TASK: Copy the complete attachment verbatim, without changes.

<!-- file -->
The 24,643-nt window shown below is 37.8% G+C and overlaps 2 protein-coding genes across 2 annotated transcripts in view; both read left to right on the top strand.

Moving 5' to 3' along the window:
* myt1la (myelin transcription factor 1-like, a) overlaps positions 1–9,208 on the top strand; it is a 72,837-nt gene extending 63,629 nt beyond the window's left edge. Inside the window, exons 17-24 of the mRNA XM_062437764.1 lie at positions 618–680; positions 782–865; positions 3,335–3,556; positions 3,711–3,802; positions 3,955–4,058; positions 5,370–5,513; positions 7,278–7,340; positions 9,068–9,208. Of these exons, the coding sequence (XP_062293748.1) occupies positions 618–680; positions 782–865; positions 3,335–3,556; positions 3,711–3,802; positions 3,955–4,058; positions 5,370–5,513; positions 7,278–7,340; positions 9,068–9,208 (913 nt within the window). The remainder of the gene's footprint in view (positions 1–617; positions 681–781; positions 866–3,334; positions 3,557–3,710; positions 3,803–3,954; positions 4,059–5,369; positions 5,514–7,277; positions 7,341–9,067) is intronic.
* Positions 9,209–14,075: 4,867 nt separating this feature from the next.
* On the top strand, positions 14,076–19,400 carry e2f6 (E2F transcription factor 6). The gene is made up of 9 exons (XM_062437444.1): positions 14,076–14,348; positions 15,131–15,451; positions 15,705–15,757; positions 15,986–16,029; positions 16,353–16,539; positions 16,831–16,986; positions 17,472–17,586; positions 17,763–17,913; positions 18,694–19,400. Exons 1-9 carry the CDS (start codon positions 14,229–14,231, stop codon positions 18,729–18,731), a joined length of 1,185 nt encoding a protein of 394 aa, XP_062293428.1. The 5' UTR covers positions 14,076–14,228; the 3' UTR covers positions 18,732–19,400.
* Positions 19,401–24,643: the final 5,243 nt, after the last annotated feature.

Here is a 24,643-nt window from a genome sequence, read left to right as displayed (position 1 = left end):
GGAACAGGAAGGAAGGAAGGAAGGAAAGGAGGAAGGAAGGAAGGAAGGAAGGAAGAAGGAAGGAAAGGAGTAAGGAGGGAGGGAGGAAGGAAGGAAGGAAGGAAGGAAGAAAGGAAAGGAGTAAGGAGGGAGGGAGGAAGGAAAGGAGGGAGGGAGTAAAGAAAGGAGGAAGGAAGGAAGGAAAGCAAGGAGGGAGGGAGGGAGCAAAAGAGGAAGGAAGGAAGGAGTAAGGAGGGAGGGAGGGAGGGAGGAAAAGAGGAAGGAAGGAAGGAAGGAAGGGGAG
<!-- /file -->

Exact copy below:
The 24,643-nt window shown below is 37.8% G+C and overlaps 2 protein-coding genes across 2 annotated transcripts in view; both read left to right on the top strand.

Moving 5' to 3' along the window:
* myt1la (myelin transcription factor 1-like, a) overlaps positions 1–9,208 on the top strand; it is a 72,837-nt gene extending 63,629 nt beyond the window's left edge. Inside the window, exons 17-24 of the mRNA XM_062437764.1 lie at positions 618–680; positions 782–865; positions 3,335–3,556; positions 3,711–3,802; positions 3,955–4,058; positions 5,370–5,513; positions 7,278–7,340; positions 9,068–9,208. Of these exons, the coding sequence (XP_062293748.1) occupies positions 618–680; positions 782–865; positions 3,335–3,556; positions 3,711–3,802; positions 3,955–4,058; positions 5,370–5,513; positions 7,278–7,340; positions 9,068–9,208 (913 nt within the window). The remainder of the gene's footprint in view (positions 1–617; positions 681–781; positions 866–3,334; positions 3,557–3,710; positions 3,803–3,954; positions 4,059–5,369; positions 5,514–7,277; positions 7,341–9,067) is intronic.
* Positions 9,209–14,075: 4,867 nt separating this feature from the next.
* On the top strand, positions 14,076–19,400 carry e2f6 (E2F transcription factor 6). The gene is made up of 9 exons (XM_062437444.1): positions 14,076–14,348; positions 15,131–15,451; positions 15,705–15,757; positions 15,986–16,029; positions 16,353–16,539; positions 16,831–16,986; positions 17,472–17,586; positions 17,763–17,913; positions 18,694–19,400. Exons 1-9 carry the CDS (start codon positions 14,229–14,231, stop codon positions 18,729–18,731), a joined length of 1,185 nt encoding a protein of 394 aa, XP_062293428.1. The 5' UTR covers positions 14,076–14,228; the 3' UTR covers positions 18,732–19,400.
* Positions 19,401–24,643: the final 5,243 nt, after the last annotated feature.

Here is a 24,643-nt window from a genome sequence, read left to right as displayed (position 1 = left end):
GGAACAGGAAGGAAGGAAGGAAGGAAAGGAGGAAGGAAGGAAGGAAGGAAGGAAGAAGGAAGGAAAGGAGTAAGGAGGGAGGGAGGAAGGAAGGAAGGAAGGAAGGAAGAAAGGAAAGGAGTAAGGAGGGAGGGAGGAAGGAAAGGAGGGAGGGAGTAAAGAAAGGAGGAAGGAAGGAAGGAAAGCAAGGAGGGAGGGAGGGAGCAAAAGAGGAAGGAAGGAAGGAGTAAGGAGGGAGGGAGGGAGGGAGGAAAAGAGGAAGGAAGGAAGGAAGGAAGGGGAG